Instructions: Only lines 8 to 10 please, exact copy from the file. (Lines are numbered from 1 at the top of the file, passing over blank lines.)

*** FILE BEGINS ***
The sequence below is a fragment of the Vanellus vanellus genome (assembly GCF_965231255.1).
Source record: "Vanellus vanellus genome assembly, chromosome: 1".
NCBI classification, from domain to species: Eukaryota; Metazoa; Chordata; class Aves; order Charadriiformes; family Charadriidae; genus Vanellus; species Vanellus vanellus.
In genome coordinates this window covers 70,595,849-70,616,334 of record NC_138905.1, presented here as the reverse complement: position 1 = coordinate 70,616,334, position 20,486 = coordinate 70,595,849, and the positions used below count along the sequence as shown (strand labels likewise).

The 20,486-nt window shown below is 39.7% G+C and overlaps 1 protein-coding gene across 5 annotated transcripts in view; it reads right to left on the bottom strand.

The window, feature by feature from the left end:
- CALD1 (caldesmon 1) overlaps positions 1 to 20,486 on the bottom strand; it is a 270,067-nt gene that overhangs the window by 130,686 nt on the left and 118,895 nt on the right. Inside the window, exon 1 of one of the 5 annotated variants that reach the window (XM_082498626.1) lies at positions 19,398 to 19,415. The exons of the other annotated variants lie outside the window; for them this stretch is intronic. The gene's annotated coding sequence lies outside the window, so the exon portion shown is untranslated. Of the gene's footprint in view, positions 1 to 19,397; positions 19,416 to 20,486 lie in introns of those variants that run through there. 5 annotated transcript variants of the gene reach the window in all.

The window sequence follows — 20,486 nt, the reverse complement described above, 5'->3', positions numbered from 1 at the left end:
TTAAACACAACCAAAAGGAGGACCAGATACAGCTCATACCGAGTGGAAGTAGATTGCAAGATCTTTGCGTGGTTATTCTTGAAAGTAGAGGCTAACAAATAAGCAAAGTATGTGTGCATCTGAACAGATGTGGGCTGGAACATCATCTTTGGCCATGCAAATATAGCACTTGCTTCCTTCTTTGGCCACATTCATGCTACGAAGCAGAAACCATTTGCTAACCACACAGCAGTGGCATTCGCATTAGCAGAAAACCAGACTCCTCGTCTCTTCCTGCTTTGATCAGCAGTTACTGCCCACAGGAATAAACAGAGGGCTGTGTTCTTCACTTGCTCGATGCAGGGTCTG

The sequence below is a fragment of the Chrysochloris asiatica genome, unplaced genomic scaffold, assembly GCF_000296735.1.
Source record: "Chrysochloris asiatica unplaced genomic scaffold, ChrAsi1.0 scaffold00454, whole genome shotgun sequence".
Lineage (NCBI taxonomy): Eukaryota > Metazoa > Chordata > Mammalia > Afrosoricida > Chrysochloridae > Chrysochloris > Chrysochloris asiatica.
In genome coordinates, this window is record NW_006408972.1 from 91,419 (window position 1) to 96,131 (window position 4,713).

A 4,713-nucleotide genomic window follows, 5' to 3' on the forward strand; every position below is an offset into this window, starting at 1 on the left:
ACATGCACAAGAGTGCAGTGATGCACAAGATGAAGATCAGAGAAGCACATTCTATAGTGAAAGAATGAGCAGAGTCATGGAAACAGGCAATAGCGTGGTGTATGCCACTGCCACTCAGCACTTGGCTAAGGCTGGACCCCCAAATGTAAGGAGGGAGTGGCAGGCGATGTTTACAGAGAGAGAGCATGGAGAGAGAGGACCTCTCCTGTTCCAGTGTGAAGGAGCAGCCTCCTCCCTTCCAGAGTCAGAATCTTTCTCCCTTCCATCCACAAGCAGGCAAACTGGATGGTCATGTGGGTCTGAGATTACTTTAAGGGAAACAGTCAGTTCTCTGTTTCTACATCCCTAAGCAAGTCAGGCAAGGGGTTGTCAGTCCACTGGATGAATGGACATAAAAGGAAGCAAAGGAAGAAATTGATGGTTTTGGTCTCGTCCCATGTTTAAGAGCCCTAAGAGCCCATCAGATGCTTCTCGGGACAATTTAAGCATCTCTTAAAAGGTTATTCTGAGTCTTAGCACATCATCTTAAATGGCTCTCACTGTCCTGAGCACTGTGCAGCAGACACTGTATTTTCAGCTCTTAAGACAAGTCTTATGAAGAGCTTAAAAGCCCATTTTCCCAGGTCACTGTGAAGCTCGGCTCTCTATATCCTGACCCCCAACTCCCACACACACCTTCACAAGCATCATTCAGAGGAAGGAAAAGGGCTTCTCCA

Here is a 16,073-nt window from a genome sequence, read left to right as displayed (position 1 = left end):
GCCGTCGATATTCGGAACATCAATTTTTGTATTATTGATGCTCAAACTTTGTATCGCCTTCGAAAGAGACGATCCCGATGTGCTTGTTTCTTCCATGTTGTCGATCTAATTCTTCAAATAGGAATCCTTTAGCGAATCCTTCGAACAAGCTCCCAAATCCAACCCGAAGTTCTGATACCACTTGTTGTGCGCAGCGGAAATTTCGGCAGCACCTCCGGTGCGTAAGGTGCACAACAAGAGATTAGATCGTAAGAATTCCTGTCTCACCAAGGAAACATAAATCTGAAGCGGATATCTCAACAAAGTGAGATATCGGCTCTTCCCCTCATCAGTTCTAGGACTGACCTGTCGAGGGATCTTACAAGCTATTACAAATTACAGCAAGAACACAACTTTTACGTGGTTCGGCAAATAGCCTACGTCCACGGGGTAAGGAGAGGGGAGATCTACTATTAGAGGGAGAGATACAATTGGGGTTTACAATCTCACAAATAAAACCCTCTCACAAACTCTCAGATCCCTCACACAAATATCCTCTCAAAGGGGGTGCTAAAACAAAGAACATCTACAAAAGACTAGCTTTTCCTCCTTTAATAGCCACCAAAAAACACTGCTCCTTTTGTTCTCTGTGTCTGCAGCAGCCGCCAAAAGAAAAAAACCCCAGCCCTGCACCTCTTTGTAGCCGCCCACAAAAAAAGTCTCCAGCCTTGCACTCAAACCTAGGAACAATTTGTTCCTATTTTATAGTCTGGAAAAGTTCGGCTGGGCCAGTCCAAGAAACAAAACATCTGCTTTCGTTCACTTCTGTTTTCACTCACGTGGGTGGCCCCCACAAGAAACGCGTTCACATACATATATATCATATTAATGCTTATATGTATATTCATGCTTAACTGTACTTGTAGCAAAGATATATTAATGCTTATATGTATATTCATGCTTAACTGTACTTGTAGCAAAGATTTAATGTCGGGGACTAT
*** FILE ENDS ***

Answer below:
The window sequence follows — 20,486 nt, the reverse complement described above, 5'->3', positions numbered from 1 at the left end:
TTAAACACAACCAAAAGGAGGACCAGATACAGCTCATACCGAGTGGAAGTAGATTGCAAGATCTTTGCGTGGTTATTCTTGAAAGTAGAGGCTAACAAATAAGCAAAGTATGTGTGCATCTGAACAGATGTGGGCTGGAACATCATCTTTGGCCATGCAAATATAGCACTTGCTTCCTTCTTTGGCCACATTCATGCTACGAAGCAGAAACCATTTGCTAACCACACAGCAGTGGCATTCGCATTAGCAGAAAACCAGACTCCTCGTCTCTTCCTGCTTTGATCAGCAGTTACTGCCCACAGGAATAAACAGAGGGCTGTGTTCTTCACTTGCTCGATGCAGGGTCTG

The sequence below is a fragment of the Chrysochloris asiatica genome, unplaced genomic scaffold, assembly GCF_000296735.1.